23 March 2010 For the first time since it adopted the 1951 Refugee Convention almost two decades ago, the Republic of Korea (ROK) has granted a recognized refugee citizenship, in a move hailed by the United Nations High Commissioner for Refugees (UNHCR) today.
The new citizen is a 38-year-old Ethiopian man who fled persecution in his home country and arrived in the ROK in 2001.
“This is a highly significant milestone in Asia, where few countries have signed the 1951 Refugee Convention, and even fewer have extended citizenship to refugees,” said UNHCR spokesperson Melissa Fleming.
“We are grateful to the Republic of Korea for its leadership in local integration, one of the three durable solutions available to refugees, and one that is rarely used in Asia,” she added.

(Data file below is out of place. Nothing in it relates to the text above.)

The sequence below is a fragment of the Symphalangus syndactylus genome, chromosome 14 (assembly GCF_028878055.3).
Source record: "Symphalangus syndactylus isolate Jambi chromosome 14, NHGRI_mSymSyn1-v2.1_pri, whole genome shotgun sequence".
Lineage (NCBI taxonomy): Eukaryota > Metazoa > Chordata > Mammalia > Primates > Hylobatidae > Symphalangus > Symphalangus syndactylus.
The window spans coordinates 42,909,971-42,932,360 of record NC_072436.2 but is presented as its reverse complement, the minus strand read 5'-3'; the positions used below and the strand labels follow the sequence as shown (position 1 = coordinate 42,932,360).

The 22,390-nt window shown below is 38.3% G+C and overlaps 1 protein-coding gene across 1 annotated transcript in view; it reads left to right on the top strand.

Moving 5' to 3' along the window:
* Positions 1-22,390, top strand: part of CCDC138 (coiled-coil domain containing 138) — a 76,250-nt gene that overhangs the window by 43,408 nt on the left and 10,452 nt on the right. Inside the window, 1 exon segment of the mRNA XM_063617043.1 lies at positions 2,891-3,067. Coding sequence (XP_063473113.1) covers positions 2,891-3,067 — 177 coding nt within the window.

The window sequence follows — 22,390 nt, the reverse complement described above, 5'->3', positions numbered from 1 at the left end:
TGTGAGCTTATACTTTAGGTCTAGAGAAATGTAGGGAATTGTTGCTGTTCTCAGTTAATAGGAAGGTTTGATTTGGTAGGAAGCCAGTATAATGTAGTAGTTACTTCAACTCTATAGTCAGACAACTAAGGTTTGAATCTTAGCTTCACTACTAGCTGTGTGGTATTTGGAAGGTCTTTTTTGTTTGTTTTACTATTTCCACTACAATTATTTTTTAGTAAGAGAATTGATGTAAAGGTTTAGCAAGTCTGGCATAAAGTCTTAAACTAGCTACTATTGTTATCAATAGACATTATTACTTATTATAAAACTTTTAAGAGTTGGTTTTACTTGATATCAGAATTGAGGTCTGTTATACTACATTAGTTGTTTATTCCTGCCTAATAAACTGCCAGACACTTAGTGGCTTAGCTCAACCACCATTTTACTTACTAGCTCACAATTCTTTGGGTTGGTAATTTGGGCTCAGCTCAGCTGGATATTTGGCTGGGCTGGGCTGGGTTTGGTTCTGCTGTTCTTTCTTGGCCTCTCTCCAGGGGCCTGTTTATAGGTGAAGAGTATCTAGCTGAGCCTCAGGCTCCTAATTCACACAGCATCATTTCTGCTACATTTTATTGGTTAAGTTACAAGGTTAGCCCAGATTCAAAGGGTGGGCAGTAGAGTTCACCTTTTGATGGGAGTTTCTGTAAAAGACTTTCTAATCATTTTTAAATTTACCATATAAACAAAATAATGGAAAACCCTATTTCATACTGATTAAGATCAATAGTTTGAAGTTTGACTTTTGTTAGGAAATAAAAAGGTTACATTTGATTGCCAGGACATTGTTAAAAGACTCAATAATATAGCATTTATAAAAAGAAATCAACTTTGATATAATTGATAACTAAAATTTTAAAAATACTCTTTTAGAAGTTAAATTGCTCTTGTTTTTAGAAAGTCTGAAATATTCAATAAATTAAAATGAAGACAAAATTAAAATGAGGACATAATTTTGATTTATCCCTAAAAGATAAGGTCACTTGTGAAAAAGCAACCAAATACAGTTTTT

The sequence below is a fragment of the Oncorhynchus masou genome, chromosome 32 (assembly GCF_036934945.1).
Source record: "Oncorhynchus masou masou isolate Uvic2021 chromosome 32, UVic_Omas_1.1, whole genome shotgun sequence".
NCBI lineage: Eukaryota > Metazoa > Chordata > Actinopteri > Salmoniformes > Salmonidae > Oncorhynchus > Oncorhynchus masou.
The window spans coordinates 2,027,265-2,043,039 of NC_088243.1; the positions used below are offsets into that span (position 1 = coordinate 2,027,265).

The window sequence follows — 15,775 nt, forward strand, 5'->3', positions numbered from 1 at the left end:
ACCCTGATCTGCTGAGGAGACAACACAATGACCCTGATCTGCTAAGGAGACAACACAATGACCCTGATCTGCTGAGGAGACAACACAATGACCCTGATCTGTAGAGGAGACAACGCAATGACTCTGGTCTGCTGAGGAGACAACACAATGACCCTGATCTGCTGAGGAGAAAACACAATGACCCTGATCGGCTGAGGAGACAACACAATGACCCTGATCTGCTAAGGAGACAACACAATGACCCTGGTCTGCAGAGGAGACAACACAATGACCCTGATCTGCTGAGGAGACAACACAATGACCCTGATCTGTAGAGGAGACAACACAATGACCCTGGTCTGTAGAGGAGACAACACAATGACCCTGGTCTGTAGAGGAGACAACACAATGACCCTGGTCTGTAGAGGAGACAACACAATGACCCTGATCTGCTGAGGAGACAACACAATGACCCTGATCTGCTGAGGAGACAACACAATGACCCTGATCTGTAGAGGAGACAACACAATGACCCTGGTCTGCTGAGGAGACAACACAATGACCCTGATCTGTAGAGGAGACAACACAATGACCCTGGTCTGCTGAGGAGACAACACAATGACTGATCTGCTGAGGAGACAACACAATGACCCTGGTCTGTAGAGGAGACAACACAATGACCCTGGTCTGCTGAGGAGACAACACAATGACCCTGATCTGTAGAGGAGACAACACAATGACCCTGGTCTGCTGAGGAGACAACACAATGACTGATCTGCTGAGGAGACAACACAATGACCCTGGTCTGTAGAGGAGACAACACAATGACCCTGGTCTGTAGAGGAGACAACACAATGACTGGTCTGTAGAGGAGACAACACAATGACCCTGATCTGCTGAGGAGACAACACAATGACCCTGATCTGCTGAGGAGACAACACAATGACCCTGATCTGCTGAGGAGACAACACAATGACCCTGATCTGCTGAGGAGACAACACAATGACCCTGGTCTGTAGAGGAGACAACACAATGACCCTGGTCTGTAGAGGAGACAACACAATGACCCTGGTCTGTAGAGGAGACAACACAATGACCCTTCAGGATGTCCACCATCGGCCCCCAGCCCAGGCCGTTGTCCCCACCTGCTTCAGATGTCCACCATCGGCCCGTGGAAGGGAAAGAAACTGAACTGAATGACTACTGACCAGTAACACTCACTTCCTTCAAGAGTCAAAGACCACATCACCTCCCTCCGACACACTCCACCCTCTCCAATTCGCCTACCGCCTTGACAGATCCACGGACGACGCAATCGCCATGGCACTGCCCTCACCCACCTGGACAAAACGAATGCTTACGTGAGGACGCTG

Citizenship, Ms. Fleming pointed out, is the most comprehensive form of local integration, voicing hope that other Asian countries will follow suit.
The ROK recognized its first refugee in 2001. Since its Government began receiving refugee claims in 1994, it has recognized 175 refugees and given humanitarian status to an additional 93 people who were found not to be refugees but still requiring international protection.
Between 1994 and the end of 2009, the country has received nearly 2,500 applications and 321 are still pending.
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